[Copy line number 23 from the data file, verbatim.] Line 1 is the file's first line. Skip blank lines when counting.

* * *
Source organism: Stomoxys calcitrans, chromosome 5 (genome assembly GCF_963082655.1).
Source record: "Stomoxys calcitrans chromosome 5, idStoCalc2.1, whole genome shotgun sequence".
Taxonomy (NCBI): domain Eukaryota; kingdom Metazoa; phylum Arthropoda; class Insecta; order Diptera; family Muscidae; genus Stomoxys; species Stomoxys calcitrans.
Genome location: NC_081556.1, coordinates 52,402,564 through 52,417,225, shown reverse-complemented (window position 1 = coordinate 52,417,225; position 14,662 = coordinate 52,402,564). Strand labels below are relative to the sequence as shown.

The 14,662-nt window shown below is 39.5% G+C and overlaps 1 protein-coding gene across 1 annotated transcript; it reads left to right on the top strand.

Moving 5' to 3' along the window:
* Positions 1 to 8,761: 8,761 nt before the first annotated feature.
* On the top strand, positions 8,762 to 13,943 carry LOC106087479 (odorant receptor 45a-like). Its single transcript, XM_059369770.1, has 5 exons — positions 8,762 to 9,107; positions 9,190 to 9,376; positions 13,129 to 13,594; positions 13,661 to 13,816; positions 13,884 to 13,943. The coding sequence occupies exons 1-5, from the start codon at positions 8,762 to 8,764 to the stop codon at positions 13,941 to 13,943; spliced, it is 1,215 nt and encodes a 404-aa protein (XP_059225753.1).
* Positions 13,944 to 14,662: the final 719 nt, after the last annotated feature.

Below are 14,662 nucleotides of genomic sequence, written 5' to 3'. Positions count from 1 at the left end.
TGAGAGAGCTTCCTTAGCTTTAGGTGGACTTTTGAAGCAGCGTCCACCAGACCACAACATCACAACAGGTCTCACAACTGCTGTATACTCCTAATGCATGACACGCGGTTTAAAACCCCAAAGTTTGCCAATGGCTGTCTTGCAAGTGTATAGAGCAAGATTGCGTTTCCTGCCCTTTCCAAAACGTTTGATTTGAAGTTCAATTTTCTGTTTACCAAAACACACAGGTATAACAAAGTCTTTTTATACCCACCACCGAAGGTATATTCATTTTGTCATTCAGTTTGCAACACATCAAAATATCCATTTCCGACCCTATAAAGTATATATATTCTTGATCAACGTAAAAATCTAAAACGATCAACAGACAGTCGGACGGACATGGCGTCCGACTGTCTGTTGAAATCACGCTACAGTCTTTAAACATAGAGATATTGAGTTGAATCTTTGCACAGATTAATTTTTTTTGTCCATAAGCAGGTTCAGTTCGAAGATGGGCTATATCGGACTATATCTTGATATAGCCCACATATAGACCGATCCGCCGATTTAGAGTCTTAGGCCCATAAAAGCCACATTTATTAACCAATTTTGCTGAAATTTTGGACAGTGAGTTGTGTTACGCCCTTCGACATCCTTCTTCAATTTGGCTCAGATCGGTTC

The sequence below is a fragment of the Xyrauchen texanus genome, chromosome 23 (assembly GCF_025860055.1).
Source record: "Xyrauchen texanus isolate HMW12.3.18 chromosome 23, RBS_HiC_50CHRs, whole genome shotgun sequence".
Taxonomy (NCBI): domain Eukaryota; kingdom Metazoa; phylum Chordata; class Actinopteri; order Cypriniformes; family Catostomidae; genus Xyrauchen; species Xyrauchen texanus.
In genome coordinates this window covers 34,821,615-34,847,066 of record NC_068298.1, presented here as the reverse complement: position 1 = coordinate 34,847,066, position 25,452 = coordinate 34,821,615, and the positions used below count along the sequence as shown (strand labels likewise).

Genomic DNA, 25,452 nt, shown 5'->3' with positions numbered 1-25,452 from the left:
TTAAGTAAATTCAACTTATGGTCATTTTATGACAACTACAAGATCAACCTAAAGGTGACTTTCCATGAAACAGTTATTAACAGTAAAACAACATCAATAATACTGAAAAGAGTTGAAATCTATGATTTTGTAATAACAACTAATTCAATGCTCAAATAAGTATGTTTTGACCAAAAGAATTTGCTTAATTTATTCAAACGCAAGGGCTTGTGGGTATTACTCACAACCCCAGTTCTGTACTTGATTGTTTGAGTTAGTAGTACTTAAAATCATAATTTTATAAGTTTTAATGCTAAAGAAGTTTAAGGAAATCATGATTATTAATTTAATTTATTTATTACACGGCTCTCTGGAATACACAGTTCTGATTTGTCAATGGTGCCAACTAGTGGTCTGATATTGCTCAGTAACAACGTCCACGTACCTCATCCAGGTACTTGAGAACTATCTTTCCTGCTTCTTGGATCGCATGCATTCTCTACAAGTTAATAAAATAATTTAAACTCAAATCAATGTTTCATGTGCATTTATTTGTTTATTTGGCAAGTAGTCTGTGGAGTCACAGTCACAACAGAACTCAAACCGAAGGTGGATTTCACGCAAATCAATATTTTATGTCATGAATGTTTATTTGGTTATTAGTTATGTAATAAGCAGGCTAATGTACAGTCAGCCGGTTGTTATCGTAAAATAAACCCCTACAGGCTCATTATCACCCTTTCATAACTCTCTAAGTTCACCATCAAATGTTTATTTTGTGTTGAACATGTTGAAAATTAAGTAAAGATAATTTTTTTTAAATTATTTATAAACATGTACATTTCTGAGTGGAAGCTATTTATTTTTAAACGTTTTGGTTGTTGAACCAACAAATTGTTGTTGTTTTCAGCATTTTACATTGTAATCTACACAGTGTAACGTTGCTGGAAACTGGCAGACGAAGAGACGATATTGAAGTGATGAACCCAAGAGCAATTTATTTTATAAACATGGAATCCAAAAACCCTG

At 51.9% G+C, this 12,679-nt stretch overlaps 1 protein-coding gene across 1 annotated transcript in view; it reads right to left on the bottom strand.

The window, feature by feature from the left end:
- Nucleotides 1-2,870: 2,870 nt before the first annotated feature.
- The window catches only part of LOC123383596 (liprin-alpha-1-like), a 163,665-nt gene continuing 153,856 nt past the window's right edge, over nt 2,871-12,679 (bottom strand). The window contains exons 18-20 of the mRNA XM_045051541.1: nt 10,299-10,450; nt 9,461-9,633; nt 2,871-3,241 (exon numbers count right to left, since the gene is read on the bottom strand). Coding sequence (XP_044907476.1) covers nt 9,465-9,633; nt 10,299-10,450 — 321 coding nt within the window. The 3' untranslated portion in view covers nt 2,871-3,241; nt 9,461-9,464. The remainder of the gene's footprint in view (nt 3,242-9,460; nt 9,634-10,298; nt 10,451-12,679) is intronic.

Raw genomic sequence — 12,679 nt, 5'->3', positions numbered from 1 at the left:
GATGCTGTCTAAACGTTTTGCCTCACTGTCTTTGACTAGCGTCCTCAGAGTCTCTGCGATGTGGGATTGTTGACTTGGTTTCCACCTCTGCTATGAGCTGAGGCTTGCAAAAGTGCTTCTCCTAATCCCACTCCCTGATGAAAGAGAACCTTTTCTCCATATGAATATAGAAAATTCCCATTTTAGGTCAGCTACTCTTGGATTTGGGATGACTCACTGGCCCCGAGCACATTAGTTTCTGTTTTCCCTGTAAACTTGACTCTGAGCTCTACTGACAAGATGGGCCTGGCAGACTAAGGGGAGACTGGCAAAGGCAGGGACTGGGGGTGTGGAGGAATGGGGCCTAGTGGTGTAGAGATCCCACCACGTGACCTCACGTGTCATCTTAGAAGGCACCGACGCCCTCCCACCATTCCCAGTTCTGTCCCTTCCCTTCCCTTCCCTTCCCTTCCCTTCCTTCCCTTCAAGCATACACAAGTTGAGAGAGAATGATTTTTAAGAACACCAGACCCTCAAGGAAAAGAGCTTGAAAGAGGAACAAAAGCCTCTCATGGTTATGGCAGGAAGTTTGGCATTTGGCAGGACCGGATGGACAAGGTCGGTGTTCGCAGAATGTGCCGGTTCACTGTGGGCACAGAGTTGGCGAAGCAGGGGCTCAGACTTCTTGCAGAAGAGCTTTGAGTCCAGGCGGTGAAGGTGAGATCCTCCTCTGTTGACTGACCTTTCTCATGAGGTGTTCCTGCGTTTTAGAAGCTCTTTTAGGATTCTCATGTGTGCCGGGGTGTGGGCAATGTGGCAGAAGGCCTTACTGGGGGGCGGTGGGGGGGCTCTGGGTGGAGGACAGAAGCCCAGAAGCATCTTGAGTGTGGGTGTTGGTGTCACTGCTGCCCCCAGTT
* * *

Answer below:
GATGCTGTCTAAACGTTTTGCCTCACTGTCTTTGACTAGCGTCCTCAGAGTCTCTGCGATGTGGGATTGTTGACTTGGTTTCCACCTCTGCTATGAGCTGAGGCTTGCAAAAGTGCTTCTCCTAATCCCACTCCCTGATGAAAGAGAACCTTTTCTCCATATGAATATAGAAAATTCCCATTTTAGGTCAGCTACTCTTGGATTTGGGATGACTCACTGGCCCCGAGCACATTAGTTTCTGTTTTCCCTGTAAACTTGACTCTGAGCTCTACTGACAAGATGGGCCTGGCAGACTAAGGGGAGACTGGCAAAGGCAGGGACTGGGGGTGTGGAGGAATGGGGCCTAGTGGTGTAGAGATCCCACCACGTGACCTCACGTGTCATCTTAGAAGGCACCGACGCCCTCCCACCATTCCCAGTTCTGTCCCTTCCCTTCCCTTCCCTTCCCTTCCCTTCCTTCCCTTCAAGCATACACAAGTTGAGAGAGAATGATTTTTAAGAACACCAGACCCTCAAGGAAAAGAGCTTGAAAGAGGAACAAAAGCCTCTCATGGTTATGGCAGGAAGTTTGGCATTTGGCAGGACCGGATGGACAAGGTCGGTGTTCGCAGAATGTGCCGGTTCACTGTGGGCACAGAGTTGGCGAAGCAGGGGCTCAGACTTCTTGCAGAAGAGCTTTGAGTCCAGGCGGTGAAGGTGAGATCCTCCTCTGTTGACTGACCTTTCTCATGAGGTGTTCCTGCGTTTTAGAAGCTCTTTTAGGATTCTCATGTGTGCCGGGGTGTGGGCAATGTGGCAGAAGGCCTTACTGGGGGGCGGTGGGGGGGCTCTGGGTGGAGGACAGAAGCCCAGAAGCATCTTGAGTGTGGGTGTTGGTGTCACTGCTGCCCCCAGTT